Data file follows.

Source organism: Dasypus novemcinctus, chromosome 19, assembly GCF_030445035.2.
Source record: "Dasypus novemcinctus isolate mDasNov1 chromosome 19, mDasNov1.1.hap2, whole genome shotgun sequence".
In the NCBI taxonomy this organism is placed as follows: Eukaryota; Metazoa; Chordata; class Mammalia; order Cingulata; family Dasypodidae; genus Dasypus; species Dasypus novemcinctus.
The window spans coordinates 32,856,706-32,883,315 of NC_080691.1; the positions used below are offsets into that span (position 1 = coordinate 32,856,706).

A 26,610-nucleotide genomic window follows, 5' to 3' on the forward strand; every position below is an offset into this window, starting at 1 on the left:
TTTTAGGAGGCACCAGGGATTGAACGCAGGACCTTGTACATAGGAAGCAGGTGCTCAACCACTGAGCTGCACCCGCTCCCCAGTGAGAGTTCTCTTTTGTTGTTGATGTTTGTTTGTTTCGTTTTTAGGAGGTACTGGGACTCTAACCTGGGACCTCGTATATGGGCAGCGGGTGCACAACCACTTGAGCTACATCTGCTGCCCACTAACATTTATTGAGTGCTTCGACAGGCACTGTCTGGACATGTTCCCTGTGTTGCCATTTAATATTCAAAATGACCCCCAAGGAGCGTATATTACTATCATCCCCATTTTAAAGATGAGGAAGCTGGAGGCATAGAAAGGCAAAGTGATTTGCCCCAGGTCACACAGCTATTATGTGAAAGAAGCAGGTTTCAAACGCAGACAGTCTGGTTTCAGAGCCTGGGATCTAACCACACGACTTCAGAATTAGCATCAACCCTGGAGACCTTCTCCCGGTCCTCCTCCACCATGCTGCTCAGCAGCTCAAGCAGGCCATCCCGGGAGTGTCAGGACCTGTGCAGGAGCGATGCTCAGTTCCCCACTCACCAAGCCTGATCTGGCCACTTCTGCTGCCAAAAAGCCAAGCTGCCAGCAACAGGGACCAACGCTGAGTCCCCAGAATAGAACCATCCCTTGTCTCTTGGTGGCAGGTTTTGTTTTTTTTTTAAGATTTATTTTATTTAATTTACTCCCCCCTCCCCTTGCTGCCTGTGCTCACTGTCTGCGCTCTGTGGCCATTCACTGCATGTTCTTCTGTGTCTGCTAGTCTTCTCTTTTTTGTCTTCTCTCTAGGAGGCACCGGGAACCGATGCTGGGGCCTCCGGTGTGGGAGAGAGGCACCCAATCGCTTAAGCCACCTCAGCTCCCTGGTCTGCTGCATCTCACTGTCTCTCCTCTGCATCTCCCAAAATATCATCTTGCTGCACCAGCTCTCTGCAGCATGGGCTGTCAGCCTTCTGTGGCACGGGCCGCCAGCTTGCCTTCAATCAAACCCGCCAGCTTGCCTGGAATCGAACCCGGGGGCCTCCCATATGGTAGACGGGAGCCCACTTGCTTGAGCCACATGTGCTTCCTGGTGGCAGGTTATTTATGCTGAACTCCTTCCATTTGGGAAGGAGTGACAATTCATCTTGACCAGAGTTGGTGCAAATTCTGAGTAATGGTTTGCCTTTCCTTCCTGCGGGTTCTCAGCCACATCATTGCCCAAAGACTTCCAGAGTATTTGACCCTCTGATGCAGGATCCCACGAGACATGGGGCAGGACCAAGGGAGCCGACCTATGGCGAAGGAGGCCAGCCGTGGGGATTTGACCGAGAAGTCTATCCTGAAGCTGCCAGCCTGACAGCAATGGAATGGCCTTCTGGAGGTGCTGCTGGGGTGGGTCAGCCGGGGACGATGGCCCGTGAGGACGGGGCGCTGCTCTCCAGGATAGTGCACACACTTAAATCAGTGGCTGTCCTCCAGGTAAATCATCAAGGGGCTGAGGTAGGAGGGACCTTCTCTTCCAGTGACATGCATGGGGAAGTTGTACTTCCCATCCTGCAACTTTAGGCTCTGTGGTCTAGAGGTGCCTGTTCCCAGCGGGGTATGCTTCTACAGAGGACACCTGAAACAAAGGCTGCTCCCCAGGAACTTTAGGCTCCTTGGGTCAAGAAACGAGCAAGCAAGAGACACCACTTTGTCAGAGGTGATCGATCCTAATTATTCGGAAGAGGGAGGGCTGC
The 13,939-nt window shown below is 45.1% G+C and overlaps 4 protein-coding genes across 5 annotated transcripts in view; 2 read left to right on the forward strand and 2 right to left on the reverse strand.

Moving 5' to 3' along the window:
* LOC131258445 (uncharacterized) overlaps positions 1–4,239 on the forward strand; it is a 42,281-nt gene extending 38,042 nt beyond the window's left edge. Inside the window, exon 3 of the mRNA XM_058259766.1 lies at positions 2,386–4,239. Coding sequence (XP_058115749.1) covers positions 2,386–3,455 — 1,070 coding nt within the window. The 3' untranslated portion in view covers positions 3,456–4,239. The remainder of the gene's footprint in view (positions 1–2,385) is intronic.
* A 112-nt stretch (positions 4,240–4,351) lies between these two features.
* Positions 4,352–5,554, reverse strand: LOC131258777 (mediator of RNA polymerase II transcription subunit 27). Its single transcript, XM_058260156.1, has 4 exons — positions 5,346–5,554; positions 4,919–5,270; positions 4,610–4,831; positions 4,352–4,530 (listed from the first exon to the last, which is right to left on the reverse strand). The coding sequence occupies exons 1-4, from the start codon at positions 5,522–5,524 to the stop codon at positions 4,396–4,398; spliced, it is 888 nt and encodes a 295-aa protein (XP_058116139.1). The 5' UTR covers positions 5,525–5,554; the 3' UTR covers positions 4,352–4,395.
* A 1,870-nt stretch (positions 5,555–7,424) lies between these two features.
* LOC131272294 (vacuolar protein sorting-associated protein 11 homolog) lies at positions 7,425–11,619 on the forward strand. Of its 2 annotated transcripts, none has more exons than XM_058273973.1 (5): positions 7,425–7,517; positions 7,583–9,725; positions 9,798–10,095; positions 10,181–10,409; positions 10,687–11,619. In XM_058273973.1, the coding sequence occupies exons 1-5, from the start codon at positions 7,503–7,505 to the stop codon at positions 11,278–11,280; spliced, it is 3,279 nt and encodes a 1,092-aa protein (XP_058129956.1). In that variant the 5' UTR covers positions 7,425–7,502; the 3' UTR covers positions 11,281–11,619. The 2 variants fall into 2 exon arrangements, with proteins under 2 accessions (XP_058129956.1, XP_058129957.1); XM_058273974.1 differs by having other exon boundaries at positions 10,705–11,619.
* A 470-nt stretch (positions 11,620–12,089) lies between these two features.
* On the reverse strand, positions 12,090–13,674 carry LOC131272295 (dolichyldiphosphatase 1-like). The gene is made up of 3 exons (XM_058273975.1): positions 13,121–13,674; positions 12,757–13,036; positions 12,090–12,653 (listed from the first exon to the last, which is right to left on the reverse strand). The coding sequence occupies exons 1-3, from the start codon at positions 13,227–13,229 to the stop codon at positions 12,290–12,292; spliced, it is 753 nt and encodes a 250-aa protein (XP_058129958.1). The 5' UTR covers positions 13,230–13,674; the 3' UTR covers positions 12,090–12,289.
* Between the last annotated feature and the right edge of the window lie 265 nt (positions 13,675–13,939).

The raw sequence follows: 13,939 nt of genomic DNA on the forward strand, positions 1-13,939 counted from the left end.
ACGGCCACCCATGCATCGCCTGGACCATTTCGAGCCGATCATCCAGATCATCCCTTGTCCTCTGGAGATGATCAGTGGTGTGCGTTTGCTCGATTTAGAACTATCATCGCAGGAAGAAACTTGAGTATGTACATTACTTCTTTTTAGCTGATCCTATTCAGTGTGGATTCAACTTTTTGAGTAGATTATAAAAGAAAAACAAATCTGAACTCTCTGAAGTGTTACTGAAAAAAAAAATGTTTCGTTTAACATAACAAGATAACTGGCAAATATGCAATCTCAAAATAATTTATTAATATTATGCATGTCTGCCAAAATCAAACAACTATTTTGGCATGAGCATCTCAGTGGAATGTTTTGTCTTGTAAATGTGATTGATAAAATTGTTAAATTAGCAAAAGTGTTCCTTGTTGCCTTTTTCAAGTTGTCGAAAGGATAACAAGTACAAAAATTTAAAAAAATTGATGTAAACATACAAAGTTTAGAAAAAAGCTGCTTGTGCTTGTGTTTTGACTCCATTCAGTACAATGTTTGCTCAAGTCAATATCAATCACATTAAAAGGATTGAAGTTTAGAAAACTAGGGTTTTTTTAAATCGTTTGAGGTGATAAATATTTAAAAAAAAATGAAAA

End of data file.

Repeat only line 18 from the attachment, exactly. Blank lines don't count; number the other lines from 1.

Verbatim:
ACGGCCACCCATGCATCGCCTGGACCATTTCGAGCCGATCATCCAGATCATCCCTTGTCCTCTGGAGATGATCAGTGGTGTGCGTTTGCTCGATTTAGAACTATCATCGCAGGAAGAAACTTGAGTATGTACATTACTTCTTTTTAGCTGATCCTATTCAGTGTGGATTCAACTTTTTGAGTAGATTATAAAAGAAAAACAAATCTGAACTCTCTGAAGTGTTACTGAAAAAAAAAATGTTTCGTTTAACATAACAAGATAACTGGCAAATATGCAATCTCAAAATAATTTATTAATATTATGCATGTCTGCCAAAATCAAACAACTATTTTGGCATGAGCATCTCAGTGGAATGTTTTGTCTTGTAAATGTGATTGATAAAATTGTTAAATTAGCAAAAGTGTTCCTTGTTGCCTTTTTCAAGTTGTCGAAAGGATAACAAGTACAAAAATTTAAAAAAATTGATGTAAACATACAAAGTTTAGAAAAAAGCTGCTTGTGCTTGTGTTTTGACTCCATTCAGTACAATGTTTGCTCAAGTCAATATCAATCACATTAAAAGGATTGAAGTTTAGAAAACTAGGGTTTTTTTAAATCGTTTGAGGTGATAAATATTTAAAAAAAAATGAAAA